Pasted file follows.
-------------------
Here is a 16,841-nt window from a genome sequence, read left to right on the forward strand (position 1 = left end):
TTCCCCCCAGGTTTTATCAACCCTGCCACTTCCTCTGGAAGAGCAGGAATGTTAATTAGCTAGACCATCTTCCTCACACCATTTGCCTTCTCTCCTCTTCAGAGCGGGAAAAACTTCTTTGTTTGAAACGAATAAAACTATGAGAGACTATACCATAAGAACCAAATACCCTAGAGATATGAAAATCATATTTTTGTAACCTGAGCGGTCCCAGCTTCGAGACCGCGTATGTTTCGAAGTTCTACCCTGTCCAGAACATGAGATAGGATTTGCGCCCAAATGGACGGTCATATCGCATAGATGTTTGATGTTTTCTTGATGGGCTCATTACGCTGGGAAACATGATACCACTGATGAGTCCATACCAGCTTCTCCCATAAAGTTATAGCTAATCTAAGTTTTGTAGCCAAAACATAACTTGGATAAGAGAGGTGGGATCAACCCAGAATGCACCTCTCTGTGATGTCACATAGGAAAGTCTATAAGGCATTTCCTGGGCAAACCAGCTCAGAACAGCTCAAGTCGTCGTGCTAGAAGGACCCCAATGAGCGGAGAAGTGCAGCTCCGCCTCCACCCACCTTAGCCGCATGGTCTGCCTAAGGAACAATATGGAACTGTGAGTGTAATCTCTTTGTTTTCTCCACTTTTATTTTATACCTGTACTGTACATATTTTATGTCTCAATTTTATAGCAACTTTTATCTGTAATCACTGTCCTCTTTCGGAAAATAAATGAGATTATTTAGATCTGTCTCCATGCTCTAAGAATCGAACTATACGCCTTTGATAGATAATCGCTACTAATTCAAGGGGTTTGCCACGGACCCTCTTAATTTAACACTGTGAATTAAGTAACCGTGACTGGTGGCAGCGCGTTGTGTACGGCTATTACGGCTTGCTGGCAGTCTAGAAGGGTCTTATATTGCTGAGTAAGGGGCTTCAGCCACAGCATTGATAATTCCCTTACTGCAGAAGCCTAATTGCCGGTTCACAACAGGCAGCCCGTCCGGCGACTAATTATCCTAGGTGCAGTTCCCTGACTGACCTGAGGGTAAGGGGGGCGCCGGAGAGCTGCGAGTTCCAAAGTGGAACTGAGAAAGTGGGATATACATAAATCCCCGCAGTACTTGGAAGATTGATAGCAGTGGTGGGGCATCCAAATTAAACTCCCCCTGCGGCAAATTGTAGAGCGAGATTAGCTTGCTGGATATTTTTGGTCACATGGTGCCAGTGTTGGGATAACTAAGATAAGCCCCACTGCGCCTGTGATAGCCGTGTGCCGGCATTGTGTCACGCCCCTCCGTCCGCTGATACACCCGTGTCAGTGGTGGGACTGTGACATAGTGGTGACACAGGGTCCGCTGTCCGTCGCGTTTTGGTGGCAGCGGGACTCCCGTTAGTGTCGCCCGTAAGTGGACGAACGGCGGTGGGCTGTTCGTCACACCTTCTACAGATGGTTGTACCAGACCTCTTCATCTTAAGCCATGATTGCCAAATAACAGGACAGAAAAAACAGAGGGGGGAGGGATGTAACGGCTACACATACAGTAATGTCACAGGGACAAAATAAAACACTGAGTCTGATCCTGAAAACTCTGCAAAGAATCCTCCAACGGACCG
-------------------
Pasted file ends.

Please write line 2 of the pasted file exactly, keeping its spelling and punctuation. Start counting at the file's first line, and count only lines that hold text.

TTCCCCCCAGGTTTTATCAACCCTGCCACTTCCTCTGGAAGAGCAGGAATGTTAATTAGCTAGACCATCTTCCTCACACCATTTGCCTTCTCTCCTCTTCAGAGCGGGAAAAACTTCTTTGTTTGAAACGAATAAAACTATGAGAGACTATACCATAAGAACCAAATACCCTAGAGATATGAAAATCATATTTTTGTAACCTGAGCGGTCCCAGCTTCGAGACCGCGTATGTTTCGAAGTTCTACCCTGTCCAGAACATGAGATAGGATTTGCGCCCAAATGGACGGTCATATCGCATAGATGTTTGATGTTTTCTTGATGGGCTCATTACGCTGGGAAACATGATACCACTGATGAGTCCATACCAGCTTCTCCCATAAAGTTATAGCTAATCTAAGTTTTGTAGCCAAAACATAACTTGGATAAGAGAGGTGGGATCAACCCAGAATGCACCTCTCTGTGATGTCACATAGGAAAGTCTATAAGGCATTTCCTGGGCAAACCAGCTCAGAACAGCTCAAGTCGTCGTGCTAGAAGGACCCCAATGAGCGGAGAAGTGCAGCTCCGCCTCCACCCACCTTAGCCGCATGGTCTGCCTAAGGAACAATATGGAACTGTGAGTGTAATCTCTTTGTTTTCTCCACTTTTATTTTATACCTGTACTGTACATATTTTATGTCTCAATTTTATAGCAACTTTTATCTGTAATCACTGTCCTCTTTCGGAAAATAAATGAGATTATTTAGATCTGTCTCCATGCTCTAAGAATCGAACTATACGCCTTTGATAGATAATCGCTACTAATTCAAGGGGTTTGCCACGGACCCTCTTAATTTAACACTGTGAATTAAGTAACCGTGACTGGTGGCAGCGCGTTGTGTACGGCTATTACGGCTTGCTGGCAGTCTAGAAGGGTCTTATATTGCTGAGTAAGGGGCTTCAGCCACAGCATTGATAATTCCCTTACTGCAGAAGCCTAATTGCCGGTTCACAACAGGCAGCCCGTCCGGCGACTAATTATCCTAGGTGCAGTTCCCTGACTGACCTGAGGGTAAGGGGGGCGCCGGAGAGCTGCGAGTTCCAAAGTGGAACTGAGAAAGTGGGATATACATAAATCCCCGCAGTACTTGGAAGATTGATAGCAGTGGTGGGGCATCCAAATTAAACTCCCCCTGCGGCAAATTGTAGAGCGAGATTAGCTTGCTGGATATTTTTGGTCACATGGTGCCAGTGTTGGGATAACTAAGATAAGCCCCACTGCGCCTGTGATAGCCGTGTGCCGGCATTGTGTCACGCCCCTCCGTCCGCTGATACACCCGTGTCAGTGGTGGGACTGTGACATAGTGGTGACACAGGGTCCGCTGTCCGTCGCGTTTTGGTGGCAGCGGGACTCCCGTTAGTGTCGCCCGTAAGTGGACGAACGGCGGTGGGCTGTTCGTCACACCTTCTACAGATGGTTGTACCAGACCTCTTCATCTTAAGCCATGATTGCCAAATAACAGGACAGAAAAAACAGAGGGGGGAGGGATGTAACGGCTACACATACAGTAATGTCACAGGGACAAAATAAAACACTGAGTCTGATCCTGAAAACTCTGCAAAGAATCCTCCAACGGACCG